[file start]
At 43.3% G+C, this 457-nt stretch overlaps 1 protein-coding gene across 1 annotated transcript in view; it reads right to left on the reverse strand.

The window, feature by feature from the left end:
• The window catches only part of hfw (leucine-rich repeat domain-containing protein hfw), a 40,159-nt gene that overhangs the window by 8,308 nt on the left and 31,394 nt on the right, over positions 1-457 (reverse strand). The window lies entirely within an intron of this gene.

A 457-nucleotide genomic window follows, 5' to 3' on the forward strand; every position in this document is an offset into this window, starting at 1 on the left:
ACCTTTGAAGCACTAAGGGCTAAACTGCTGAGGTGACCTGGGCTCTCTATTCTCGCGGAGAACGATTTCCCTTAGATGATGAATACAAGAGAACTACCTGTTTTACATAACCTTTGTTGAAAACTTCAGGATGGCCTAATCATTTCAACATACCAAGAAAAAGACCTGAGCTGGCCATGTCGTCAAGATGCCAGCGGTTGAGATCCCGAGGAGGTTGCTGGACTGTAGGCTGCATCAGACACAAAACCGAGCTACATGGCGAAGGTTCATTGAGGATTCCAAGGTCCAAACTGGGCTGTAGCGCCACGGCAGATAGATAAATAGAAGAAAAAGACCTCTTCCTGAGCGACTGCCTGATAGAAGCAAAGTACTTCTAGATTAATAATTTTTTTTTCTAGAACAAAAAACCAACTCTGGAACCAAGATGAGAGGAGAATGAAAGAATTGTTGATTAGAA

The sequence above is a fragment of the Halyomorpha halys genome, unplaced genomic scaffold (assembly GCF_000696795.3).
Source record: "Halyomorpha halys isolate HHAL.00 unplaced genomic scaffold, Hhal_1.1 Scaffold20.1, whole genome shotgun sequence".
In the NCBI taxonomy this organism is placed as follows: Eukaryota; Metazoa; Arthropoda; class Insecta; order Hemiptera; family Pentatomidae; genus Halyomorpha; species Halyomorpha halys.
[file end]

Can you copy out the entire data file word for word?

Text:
At 43.3% G+C, this 457-nt stretch overlaps 1 protein-coding gene across 1 annotated transcript in view; it reads right to left on the reverse strand.

The window, feature by feature from the left end:
• The window catches only part of hfw (leucine-rich repeat domain-containing protein hfw), a 40,159-nt gene that overhangs the window by 8,308 nt on the left and 31,394 nt on the right, over positions 1-457 (reverse strand). The window lies entirely within an intron of this gene.

A 457-nucleotide genomic window follows, 5' to 3' on the forward strand; every position in this document is an offset into this window, starting at 1 on the left:
ACCTTTGAAGCACTAAGGGCTAAACTGCTGAGGTGACCTGGGCTCTCTATTCTCGCGGAGAACGATTTCCCTTAGATGATGAATACAAGAGAACTACCTGTTTTACATAACCTTTGTTGAAAACTTCAGGATGGCCTAATCATTTCAACATACCAAGAAAAAGACCTGAGCTGGCCATGTCGTCAAGATGCCAGCGGTTGAGATCCCGAGGAGGTTGCTGGACTGTAGGCTGCATCAGACACAAAACCGAGCTACATGGCGAAGGTTCATTGAGGATTCCAAGGTCCAAACTGGGCTGTAGCGCCACGGCAGATAGATAAATAGAAGAAAAAGACCTCTTCCTGAGCGACTGCCTGATAGAAGCAAAGTACTTCTAGATTAATAATTTTTTTTTCTAGAACAAAAAACCAACTCTGGAACCAAGATGAGAGGAGAATGAAAGAATTGTTGATTAGAA

The sequence above is a fragment of the Halyomorpha halys genome, unplaced genomic scaffold (assembly GCF_000696795.3).
Source record: "Halyomorpha halys isolate HHAL.00 unplaced genomic scaffold, Hhal_1.1 Scaffold20.1, whole genome shotgun sequence".
In the NCBI taxonomy this organism is placed as follows: Eukaryota; Metazoa; Arthropoda; class Insecta; order Hemiptera; family Pentatomidae; genus Halyomorpha; species Halyomorpha halys.